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The head of Goldman Sachs, Lloyd Blankfein, has apologised for the role the financial services major played in pulling down Wall Street titans that rattled the entire world.
Blankfein at a conference in New York said that Goldman had made mistakes, and that it was sorry, the New York Times said.
"We participated in things that were clearly wrong and have reason to regret. We apologise," Blankfein said. This statement comes a little more than a week after Blankfein drew fire for saying that the Wall Street giant was 'doing God's work'.
Besides, Goldman Sachs was also labelled as a 'bloodsucking vampire squid'. The New York Times further said, 'across Wall Street, banks have regained their profitability -- but not their public standing.
'With big banks minting money while many ordinary Americans are struggling, the financial industry has become the object of derision.'
Goldman Sachs has bounced back spectacularly from the financial crisis and so far this year it has earmarked $16.71 billion as compensation.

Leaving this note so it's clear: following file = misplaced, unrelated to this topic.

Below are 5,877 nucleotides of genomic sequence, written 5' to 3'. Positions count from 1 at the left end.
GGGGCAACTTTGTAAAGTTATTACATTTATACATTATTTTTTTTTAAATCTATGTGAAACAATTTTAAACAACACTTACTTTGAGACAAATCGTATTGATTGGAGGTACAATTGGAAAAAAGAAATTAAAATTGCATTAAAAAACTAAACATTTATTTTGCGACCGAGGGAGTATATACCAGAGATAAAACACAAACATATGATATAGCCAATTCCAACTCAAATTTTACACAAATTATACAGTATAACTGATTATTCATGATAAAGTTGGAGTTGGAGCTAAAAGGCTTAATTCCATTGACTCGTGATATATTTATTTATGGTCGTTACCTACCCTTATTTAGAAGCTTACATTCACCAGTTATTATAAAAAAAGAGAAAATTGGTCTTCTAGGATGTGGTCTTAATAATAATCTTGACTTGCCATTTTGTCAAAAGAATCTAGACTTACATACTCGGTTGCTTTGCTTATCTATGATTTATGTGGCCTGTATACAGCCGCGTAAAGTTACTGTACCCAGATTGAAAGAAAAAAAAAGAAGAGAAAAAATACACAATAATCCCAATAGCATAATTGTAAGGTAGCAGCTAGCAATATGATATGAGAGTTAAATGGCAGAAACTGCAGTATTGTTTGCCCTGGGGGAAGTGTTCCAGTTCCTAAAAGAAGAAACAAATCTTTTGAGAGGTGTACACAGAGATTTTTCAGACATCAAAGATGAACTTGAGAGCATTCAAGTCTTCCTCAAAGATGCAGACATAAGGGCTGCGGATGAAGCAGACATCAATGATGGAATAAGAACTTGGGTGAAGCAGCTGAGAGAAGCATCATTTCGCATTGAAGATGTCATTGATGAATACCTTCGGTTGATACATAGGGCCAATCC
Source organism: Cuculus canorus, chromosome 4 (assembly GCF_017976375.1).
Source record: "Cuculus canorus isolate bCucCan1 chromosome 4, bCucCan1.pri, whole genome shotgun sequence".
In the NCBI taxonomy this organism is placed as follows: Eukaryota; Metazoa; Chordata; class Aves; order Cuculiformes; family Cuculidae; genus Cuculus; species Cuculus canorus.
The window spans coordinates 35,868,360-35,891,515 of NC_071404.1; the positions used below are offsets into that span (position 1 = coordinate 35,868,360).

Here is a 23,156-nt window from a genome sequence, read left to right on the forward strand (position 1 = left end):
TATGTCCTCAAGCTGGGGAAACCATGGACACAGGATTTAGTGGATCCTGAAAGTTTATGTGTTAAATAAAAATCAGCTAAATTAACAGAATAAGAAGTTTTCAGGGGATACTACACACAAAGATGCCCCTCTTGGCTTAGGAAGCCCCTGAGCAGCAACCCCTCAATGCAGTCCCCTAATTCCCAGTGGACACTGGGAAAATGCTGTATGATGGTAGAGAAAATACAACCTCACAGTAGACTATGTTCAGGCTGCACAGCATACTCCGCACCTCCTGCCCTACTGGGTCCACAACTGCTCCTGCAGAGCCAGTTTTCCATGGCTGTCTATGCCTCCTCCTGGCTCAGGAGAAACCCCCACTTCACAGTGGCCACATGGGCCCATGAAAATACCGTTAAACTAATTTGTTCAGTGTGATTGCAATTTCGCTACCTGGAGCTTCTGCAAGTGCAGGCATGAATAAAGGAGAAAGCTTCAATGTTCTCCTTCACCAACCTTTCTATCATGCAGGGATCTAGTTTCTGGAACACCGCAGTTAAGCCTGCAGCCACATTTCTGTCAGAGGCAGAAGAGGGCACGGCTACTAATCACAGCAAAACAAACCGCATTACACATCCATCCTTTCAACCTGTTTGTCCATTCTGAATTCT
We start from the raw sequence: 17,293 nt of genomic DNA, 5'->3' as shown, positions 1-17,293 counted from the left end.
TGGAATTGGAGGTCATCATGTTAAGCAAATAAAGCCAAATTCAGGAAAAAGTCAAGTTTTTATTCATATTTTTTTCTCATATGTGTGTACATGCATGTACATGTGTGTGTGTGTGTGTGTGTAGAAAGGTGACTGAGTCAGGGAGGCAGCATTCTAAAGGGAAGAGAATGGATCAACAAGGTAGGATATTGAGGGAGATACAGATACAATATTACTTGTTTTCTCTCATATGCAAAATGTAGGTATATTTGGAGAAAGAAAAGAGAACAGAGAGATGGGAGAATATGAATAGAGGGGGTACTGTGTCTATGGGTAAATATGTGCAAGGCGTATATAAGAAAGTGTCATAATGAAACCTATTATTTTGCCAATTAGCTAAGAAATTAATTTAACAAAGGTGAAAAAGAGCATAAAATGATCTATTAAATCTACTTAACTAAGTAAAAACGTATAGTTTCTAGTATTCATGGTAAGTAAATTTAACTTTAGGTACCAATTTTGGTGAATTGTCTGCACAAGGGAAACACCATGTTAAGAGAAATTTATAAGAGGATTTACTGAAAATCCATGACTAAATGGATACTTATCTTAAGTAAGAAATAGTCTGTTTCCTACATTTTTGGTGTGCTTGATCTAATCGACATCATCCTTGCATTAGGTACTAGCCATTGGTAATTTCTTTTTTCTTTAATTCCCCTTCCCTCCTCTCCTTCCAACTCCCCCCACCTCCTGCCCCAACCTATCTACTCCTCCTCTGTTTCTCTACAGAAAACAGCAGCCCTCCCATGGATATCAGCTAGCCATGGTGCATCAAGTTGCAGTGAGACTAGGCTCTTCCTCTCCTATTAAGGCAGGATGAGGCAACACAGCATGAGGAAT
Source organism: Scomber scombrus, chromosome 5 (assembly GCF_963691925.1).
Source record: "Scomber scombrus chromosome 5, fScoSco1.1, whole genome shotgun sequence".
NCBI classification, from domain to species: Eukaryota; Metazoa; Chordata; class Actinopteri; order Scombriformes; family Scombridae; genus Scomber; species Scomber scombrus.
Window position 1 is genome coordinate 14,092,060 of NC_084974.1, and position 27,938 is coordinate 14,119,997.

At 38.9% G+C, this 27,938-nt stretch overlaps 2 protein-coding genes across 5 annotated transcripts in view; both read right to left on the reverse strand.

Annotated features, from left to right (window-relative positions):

In June this year, Goldman Sachs repaid $10 billion of capital infusion it got from the US government in 2008. The daily further said that 'while its fortunes have soared, its reputation has sunk.'
Meanwhile, Goldman Sachs has started a $500 million initiative to support small businesses across the United States with legendary investor Warren Buffett as an adviser.
The announcement of this charitable initiative comes amid public anger over Goldman Sach's compensation package. Blankfein is not the only one who had sought apology for playing a pivotal role in creating the crisis.
Two weeks ago John Reed, who had helped in creating Citigroup, the world's largest and financially unwieldy bank, repeatedly apologised for the mergers. "I am sorry," he had told Bloomberg.
"These are people I love and care about. You could imagine emotionally it's not easy to see what's happened."
Image: Goldman Sachs
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